Ukrainian beer market 2019: companies and brandsIn 2019 beer production and market have been still fluctuating about zero point. However, the past season was successful for brewers judging by the sales profitability. The price mix has improved due to rapid general market premiumization, as well as its particular aspect, the growth of import beer sales. By the season end AB InBev Efes improved its positions considerably. It turned out that consumers had not forgot Efes brands that had to leave the market, but started to recover rapidly. Against the stagnating market that meant sales decline of other companies, in the first place Carlsberg Group that most of all beneficiated from Efes exiting the market. PPB turned out to be stable to branding activity of its competitor and Obolon kept the same volumes and at the moment it is the absolute leader of the economy segment. The share growth of independent producers took place thanks to leading craft breweries, that so far do not have a big market weight, but they are rapidly gaining it.
Brewing industry in Kazakhstan 2019During the first half of 2019, the majority of Kazakh brewers made their contribution into positive dynamics. Yet it was companies of the lower division, not the two transnational leaders that raised their production and sales. The shares of draft beer and aluminum can which is rapidly squeezing glass bottle out of the market, have been growing. The price segmentation has remained stable despite the substantial rise of retail prices and fluctuations of brand market shares, while the borders between segments have become blurred. The main events in the industry have been: the announced revision of the beer excise policy, launch of BeerKhan brand in the strong beer segment, and most important – purchasing assets of Shymkentbeer by Arasan.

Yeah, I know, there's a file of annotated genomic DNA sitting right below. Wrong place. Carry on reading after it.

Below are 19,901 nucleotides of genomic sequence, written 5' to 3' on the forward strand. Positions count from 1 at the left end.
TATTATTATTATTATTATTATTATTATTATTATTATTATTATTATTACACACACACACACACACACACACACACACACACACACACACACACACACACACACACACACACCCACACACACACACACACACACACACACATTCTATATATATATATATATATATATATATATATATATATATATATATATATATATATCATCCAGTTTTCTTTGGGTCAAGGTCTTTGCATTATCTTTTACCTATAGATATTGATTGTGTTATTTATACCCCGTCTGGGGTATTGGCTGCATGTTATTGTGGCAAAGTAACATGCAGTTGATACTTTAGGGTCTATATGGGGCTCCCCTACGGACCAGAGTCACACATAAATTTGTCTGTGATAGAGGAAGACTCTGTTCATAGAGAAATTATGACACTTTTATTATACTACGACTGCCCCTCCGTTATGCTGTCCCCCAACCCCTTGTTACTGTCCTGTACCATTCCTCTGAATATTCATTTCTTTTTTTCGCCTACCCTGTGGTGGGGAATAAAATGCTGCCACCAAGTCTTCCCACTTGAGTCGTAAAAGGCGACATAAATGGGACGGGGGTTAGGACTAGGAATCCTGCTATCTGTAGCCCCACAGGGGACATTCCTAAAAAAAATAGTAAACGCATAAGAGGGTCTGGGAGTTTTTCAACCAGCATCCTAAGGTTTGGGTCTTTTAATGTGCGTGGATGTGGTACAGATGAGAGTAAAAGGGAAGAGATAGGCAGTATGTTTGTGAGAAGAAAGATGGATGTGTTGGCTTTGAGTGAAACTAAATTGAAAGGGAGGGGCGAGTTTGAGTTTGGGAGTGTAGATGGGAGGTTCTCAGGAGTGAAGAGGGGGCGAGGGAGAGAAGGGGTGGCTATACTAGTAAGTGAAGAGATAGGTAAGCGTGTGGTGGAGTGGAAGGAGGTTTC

The trend of complication of Russian beer market is going on and in several directions at the same time. The range has got wider, the import and small segments are growing, namely craft beer, alcohol-free beer and special flavor beer. At the same time, all ex-mega brands and light lagers by Russian brewers are experiencing a decline of their shares. AB InBev Efes, Heineken, MBC and Pivzavod Trekhsosenskiy have exceeded the market, Carlsberg was developing slower than the market and Ochakovo as well as some other mid-sized breweries have been cutting down their volumes. To a big extent brewers’ performance was connected to their ability to reach agreement with networks, sacrifice their margin and enter new markets. Craft brewers are facing a serious danger of producers’ registration introduction – de facto licensing. ...
Finally, an Indian beer to savour